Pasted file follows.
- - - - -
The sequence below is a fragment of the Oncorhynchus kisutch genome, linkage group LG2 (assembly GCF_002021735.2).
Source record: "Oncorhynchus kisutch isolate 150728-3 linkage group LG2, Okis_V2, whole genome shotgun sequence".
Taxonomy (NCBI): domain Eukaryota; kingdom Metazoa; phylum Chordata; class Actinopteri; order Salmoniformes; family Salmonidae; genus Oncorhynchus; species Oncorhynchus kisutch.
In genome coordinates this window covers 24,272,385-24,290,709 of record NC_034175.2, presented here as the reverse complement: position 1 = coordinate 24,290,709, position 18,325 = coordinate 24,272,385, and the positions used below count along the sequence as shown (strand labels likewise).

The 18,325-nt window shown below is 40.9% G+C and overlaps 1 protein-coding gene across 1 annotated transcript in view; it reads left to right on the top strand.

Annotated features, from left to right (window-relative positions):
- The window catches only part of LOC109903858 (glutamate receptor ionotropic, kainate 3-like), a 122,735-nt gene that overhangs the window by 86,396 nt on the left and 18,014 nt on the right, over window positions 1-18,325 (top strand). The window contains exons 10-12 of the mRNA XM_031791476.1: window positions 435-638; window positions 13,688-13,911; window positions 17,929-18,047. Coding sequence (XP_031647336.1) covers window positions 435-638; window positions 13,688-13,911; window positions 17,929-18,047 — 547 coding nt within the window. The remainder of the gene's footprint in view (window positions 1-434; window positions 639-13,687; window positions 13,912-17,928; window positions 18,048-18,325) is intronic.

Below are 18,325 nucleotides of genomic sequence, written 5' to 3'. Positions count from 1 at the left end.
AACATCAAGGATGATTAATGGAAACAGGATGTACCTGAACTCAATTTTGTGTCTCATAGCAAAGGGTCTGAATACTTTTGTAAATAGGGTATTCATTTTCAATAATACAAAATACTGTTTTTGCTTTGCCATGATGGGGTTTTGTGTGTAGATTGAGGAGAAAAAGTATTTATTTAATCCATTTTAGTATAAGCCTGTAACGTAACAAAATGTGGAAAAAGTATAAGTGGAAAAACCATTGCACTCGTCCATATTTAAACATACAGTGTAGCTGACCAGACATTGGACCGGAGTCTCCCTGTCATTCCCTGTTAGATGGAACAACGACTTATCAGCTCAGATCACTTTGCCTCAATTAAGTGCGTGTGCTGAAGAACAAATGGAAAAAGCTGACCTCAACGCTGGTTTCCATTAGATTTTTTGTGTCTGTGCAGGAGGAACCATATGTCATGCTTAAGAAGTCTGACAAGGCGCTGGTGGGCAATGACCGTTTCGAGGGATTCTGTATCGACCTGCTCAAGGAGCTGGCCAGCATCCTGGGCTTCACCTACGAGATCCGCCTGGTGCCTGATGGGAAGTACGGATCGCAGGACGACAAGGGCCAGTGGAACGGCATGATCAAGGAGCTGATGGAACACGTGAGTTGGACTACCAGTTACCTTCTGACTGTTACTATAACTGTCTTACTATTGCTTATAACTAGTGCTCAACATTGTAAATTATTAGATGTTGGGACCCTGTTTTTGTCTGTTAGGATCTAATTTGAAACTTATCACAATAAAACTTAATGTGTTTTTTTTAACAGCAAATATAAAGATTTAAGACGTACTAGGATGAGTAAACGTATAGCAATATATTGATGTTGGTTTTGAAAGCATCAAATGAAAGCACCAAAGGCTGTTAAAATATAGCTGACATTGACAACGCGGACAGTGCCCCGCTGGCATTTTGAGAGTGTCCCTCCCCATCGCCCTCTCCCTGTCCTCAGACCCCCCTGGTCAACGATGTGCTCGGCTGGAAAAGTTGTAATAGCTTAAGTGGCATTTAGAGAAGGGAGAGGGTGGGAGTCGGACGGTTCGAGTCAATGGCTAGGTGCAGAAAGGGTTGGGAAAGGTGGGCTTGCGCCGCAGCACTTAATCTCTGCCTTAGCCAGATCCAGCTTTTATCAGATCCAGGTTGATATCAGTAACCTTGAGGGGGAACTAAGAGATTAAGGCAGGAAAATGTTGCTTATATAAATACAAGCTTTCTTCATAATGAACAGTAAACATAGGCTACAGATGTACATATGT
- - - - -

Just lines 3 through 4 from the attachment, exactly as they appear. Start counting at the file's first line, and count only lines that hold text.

Taxonomy (NCBI): domain Eukaryota; kingdom Metazoa; phylum Chordata; class Actinopteri; order Salmoniformes; family Salmonidae; genus Oncorhynchus; species Oncorhynchus kisutch.
In genome coordinates this window covers 24,272,385-24,290,709 of record NC_034175.2, presented here as the reverse complement: position 1 = coordinate 24,290,709, position 18,325 = coordinate 24,272,385, and the positions used below count along the sequence as shown (strand labels likewise).